Leadership Styles and Governance Structures of IT Co-operations in the Context of Public-Private Partnerships

Inter-organizational co-operations between public and private organizations (public-private partnerships, PPP) gain increasingly more importance for the modernization, standardization, and improvement of IT infrastructure and systems of public sector organizations. IT-PPPs are driven by the need to apply alternative investment instruments as well as sourcing and sharing expert knowledge and risk between public and private partners in IT projects. Since most processes and citizen-oriented services cannot be outsourced, IT-PPPs are a viable co-operation option to generate and benefit from synergy effects while improving the quality of service simultaneously.

Goal of the Research Project

A critical success factor of IT co-operations in a public-private environment is the ability to bridge institutional differences between public and private parties. Hence, it is important to establish a joint understanding of the partnership as precondition for building and maintaining mutual trust. This reduces the likelihood of severe co-operation problems or even contract terminations when critical incidents occur or expectations were not met adequately during the lifespan of such a joint collaboration. In literature, this trust-based relation is also known as psychological contract, where different institutional logics are aligned and implicitly or explicitly agreed upon mutually. The psychological contract refers to the fulfillment of individual beliefs and expectations about workload sharing, duties, and obligations within a relationship, based on promises of reciprocal exchange and mutual trust. Since not every detail can be codified in a formal, written contract, the informal, not codified psychological contract is the necessary complement of a successful IT-PPP.

In particular, it is necessary to recognize different interests, motivations and cultural backgrounds to actively address them in order to prevent PPPs from declining trust and relationship deterioration. Upcoming difficulties within public-private IT co-operations are often not caused by technological and organizational factors, but by issues which occur at the interface between public and private organizational logics. Therefore, a specialized and context-aware relationship management is especially needed in such forms of collaboration. For example, apart from the business case, such projects are also influenced by administrative and political cases. Meeting all three dimensions and indicators that qualify projects being a success is much more difficult compared to projects solely conducted by private business partners.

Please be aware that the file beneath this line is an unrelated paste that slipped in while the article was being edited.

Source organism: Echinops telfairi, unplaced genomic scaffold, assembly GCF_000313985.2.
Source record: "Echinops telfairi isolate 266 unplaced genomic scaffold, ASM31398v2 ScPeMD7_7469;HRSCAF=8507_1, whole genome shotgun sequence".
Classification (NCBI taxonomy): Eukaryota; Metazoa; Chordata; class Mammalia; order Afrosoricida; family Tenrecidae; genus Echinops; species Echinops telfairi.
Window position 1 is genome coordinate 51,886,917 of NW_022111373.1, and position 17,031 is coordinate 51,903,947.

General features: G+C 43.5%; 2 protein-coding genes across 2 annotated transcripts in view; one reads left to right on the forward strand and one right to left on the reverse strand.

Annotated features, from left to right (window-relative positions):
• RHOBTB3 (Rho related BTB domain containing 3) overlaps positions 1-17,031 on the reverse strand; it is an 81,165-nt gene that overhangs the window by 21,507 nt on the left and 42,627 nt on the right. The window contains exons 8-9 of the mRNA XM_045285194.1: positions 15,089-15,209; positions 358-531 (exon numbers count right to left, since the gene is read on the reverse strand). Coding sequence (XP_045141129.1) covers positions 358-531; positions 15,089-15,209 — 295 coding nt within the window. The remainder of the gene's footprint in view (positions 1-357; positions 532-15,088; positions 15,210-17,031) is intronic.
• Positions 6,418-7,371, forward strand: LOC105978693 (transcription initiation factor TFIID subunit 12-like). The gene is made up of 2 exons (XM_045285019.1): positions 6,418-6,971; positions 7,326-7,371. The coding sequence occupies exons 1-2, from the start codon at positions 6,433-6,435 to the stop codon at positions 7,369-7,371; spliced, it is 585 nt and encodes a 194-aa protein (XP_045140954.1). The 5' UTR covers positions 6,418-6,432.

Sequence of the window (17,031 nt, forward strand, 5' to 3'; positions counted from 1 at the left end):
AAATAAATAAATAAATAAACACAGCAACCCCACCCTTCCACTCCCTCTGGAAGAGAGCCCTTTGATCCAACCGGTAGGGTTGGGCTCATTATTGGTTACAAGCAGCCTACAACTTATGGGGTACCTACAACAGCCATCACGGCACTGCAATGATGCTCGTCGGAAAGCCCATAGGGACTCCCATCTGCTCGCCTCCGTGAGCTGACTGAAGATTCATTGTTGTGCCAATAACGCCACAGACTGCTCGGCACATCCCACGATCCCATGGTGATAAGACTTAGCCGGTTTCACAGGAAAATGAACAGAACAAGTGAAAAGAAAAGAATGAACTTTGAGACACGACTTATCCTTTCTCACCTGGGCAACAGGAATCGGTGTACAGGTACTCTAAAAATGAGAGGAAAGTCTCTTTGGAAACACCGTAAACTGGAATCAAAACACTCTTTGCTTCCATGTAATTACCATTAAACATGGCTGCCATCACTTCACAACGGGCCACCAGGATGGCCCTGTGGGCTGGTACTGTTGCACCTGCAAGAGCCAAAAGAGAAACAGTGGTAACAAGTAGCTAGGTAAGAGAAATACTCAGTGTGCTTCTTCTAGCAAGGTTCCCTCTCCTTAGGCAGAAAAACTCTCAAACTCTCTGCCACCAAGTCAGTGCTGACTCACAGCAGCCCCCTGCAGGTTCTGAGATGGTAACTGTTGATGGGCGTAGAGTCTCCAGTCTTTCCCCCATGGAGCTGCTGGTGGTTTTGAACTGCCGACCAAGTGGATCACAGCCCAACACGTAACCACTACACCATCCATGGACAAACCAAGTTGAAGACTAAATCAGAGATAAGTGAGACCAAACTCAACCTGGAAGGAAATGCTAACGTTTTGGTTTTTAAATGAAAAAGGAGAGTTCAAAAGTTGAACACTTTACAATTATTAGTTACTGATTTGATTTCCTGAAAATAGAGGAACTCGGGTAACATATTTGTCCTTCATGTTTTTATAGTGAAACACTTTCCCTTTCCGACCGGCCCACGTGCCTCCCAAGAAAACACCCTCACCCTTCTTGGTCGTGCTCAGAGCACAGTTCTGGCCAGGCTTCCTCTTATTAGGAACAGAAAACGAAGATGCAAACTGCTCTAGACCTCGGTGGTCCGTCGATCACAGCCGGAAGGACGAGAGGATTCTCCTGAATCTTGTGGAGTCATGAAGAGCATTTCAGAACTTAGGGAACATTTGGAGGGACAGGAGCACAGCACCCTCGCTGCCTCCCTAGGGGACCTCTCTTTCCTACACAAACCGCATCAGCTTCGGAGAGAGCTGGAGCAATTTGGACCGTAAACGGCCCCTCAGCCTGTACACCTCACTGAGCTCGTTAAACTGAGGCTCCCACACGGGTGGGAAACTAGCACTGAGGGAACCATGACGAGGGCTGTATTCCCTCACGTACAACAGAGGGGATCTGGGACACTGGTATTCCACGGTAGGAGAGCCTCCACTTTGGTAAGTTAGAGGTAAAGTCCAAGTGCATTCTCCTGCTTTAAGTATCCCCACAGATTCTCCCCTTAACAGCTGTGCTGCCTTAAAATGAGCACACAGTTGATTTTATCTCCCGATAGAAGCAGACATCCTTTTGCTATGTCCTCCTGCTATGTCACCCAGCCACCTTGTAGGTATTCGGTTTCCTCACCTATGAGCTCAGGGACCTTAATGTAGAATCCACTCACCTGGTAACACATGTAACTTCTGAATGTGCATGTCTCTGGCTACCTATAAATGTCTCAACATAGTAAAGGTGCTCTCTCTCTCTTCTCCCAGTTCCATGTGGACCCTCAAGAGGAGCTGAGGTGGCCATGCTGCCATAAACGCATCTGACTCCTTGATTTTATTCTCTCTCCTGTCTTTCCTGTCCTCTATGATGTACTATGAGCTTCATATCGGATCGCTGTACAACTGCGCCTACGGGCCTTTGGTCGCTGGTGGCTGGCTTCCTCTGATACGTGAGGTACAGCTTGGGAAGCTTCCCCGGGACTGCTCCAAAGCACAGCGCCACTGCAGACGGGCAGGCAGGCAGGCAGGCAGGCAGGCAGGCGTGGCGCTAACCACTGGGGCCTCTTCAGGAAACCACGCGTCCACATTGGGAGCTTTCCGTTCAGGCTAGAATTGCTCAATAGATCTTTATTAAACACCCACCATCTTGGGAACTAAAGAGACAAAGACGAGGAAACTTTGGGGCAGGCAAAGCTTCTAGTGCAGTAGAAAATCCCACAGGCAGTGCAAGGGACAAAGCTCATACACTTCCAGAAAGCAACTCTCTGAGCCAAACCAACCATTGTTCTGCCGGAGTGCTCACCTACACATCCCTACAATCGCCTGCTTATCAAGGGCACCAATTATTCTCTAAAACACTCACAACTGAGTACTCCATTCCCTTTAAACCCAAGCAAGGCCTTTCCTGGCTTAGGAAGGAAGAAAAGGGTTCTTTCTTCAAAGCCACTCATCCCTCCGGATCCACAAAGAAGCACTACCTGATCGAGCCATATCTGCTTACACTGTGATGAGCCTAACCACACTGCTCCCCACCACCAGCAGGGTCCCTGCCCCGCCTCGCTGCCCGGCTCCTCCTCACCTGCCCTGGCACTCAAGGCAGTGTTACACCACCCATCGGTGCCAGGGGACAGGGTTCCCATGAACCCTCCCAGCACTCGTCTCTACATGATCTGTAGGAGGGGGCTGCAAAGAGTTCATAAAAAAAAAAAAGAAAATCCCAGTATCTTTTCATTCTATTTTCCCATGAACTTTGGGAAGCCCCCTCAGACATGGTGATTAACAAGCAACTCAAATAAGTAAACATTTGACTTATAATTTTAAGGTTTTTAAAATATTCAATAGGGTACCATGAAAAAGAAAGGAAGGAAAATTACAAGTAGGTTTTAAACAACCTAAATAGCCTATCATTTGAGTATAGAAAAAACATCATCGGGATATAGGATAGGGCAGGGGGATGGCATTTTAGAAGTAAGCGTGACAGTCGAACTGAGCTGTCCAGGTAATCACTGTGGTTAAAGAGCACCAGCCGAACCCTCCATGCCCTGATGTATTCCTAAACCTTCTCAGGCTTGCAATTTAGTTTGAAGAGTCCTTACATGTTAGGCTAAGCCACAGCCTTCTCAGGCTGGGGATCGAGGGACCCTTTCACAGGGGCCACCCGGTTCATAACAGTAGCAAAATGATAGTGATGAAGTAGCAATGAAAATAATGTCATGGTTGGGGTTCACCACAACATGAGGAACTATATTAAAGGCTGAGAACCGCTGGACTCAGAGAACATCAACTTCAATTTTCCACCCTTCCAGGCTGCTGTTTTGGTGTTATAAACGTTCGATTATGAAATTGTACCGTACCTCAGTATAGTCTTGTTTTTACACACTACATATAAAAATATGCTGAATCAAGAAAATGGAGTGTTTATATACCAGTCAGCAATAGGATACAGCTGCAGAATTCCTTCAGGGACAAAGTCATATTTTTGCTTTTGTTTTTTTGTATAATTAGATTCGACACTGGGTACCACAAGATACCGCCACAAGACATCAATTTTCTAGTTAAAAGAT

Therefore, this research project concentrates on exploring successful governance structures for establishing a PPP, analyzes successful leadership styles in IT cooperations in the context of PPPs, and identifies leadership capabilities for spanning the boundaries between economic and political interests. The main goals are:

  • Evaluation of successful governance structures for establishing PPPs
  • Analysis of leadership styles in IT cooperations between public and private parties
  • Identification of determining boundary spanning and management capabilities for successful IT project management in PPPs.

Building on research results from our TollCollect investigation, this further research project explores leadership styles and governance structures in the context of IT-PPP co-operations. Therefore, a qualitative, interview-based case study is conducted to explore these specific aspects within an in-depth analysis.

Available Publications

Beck, R., Marschollek, O. and Gregory, R. (2009) The Role of Boundary Spanning in Public-Private IT Megaprojects, in: Proceedings of the 4th International Research Workshop on IT Project Management (IRWITPM 2009), BEST PAPER AWARD, Phoenix, USA

Beck, R., Marschollek, O. and Gregory, R. (2010) Establishing Preconditions for Spanning the Boundaries in Public Private IT Megaprojects, in: International Journal of Information Technology Project Management, 1(4), pp. 20-37

Marschollek, O. (2011) "Nobody wins, but nobody loses either" - Understanding different institutional logics in IT public-private partnerships, in: Proceedings of the 19th European Conference on Information Systems (ECIS 2011), Helsinki, Finland

Marschollek, O., Beck, R. and Gregory, R. (2010) Psychological Contract Violation in IT Megaprojects in the Context of Public Private Partnerships - The German TollCollect Case, in: Proceedings of the 18th European Conference on Information System (ECIS 2010), Pretoria, South Africa

Project Participants

Programme Head Prof. Dr. Wolfgang König
Research Advisor: Prof. Dr. Roman Beck
Project Lead: Oliver Marschollek

Important Links

Interdisziplinäre Studien zu Politik, Recht, Administration und Technologie (ISPRAT) e. V.
Behörden Spiegel Online
ÖPP Deutschland AG


The researchers thankfully appreciate the vital participation of the practitioners in this case study. This work is developed as part of a research project at Goethe University Frankfurt. We are indebted to and gratefully acknowledge the financial support of ISPRAT e.V. Any opinions, findings, conclusions, or recommendations expressed in this case study are those of the researchers and do not necessarily reflect the views of ISPRAT e.V. or its supporting partners.